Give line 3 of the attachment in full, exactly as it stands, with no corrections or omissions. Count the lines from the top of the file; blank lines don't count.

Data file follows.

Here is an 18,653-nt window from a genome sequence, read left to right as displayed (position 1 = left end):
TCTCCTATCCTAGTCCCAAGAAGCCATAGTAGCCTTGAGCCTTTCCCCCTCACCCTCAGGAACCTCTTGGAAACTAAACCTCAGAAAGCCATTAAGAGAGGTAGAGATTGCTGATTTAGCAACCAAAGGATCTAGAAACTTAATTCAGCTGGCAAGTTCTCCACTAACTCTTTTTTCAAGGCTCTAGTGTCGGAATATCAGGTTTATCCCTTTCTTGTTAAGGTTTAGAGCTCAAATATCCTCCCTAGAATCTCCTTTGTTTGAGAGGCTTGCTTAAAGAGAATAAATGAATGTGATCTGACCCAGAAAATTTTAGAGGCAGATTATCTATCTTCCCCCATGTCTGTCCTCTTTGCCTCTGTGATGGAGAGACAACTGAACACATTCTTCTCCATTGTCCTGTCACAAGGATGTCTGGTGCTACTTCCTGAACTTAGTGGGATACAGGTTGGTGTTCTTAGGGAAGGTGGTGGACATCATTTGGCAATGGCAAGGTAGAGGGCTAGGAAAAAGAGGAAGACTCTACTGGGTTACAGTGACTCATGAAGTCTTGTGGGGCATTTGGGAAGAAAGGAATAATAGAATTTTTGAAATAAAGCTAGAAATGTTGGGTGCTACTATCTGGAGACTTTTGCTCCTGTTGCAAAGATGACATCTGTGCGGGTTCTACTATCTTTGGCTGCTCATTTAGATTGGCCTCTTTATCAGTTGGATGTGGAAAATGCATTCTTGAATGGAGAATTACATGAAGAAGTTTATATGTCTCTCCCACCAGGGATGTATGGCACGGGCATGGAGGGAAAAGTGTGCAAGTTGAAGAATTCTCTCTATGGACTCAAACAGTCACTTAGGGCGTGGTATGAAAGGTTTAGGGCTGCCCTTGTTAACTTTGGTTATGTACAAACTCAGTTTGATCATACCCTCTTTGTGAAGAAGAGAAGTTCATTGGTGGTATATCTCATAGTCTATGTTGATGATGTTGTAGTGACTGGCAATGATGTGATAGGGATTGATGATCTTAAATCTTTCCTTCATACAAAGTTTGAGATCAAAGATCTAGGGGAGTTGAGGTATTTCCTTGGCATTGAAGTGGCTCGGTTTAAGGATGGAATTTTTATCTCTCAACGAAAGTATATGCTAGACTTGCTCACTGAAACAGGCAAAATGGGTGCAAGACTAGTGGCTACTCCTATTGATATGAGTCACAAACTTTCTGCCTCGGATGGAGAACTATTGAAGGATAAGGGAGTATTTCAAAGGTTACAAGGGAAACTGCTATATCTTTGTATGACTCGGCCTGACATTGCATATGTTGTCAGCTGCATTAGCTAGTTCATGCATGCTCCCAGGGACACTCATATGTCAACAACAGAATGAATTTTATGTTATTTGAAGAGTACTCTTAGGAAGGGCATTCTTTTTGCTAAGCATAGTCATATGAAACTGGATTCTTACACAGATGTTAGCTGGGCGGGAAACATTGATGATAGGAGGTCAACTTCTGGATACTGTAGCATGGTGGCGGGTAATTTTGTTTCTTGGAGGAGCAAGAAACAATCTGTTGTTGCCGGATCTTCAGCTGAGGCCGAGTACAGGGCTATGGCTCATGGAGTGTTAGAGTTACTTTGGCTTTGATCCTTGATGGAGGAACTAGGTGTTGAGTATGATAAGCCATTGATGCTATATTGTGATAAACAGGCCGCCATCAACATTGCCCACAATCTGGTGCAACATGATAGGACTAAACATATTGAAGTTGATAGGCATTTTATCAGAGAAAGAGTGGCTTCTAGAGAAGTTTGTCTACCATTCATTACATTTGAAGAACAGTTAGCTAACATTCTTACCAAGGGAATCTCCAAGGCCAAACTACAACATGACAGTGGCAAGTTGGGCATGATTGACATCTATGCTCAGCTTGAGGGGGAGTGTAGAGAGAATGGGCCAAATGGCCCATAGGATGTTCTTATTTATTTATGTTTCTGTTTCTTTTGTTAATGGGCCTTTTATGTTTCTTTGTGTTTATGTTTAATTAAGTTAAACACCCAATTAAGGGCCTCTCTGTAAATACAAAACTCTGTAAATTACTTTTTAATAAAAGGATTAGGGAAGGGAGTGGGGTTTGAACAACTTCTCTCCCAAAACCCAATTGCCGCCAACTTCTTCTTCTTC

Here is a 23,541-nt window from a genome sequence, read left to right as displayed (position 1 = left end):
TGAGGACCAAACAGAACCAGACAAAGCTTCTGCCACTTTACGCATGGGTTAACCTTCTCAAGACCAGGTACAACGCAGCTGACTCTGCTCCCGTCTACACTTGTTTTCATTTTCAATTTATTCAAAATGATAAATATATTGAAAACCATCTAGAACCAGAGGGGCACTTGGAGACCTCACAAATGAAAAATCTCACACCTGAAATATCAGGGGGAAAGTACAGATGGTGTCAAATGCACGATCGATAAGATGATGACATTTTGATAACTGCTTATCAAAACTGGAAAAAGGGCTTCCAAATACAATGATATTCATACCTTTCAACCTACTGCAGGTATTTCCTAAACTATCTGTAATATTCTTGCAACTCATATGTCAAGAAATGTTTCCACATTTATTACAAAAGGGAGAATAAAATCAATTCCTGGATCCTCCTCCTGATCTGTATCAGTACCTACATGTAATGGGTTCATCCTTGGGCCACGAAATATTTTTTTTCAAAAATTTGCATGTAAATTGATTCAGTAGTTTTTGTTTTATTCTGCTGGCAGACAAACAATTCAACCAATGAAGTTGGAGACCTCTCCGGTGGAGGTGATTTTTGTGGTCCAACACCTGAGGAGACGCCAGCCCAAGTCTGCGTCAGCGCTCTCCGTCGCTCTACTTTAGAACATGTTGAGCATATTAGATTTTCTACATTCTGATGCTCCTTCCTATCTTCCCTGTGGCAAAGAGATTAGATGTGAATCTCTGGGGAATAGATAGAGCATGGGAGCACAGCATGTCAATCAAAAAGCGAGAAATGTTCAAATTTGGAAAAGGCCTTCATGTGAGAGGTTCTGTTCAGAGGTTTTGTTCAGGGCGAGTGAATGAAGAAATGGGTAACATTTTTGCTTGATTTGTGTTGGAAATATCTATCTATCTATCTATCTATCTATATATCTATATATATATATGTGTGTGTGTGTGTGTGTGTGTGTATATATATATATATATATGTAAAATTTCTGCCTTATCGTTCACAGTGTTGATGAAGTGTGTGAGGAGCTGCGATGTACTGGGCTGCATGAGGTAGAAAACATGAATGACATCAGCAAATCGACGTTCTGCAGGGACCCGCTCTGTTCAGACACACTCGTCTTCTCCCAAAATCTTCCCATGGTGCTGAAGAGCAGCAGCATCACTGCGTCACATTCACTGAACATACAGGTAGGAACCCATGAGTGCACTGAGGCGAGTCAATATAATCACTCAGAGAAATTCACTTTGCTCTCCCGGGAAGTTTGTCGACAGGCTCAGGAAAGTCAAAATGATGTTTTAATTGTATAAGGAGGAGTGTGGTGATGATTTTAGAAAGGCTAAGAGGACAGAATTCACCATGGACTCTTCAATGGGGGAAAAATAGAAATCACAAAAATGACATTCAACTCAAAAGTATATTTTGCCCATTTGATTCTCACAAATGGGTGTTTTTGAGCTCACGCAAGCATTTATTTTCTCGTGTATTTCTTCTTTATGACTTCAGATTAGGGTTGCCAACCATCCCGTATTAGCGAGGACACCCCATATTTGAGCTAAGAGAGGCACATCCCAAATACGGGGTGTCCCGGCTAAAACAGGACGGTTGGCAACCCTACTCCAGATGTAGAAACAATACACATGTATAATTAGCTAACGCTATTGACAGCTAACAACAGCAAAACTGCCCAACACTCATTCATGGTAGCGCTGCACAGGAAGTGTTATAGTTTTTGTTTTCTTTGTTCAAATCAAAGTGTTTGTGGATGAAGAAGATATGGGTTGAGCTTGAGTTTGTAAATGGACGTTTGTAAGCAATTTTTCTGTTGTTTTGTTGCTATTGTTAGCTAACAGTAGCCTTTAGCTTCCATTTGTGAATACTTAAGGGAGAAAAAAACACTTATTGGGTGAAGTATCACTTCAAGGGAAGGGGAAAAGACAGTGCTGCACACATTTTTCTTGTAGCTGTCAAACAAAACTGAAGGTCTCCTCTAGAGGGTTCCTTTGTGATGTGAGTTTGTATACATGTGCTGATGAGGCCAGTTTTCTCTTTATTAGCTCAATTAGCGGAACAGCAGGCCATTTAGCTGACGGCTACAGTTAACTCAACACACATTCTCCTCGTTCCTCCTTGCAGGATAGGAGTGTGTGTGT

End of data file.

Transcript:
Here is a 23,541-nt window from a genome sequence, read left to right as displayed (position 1 = left end):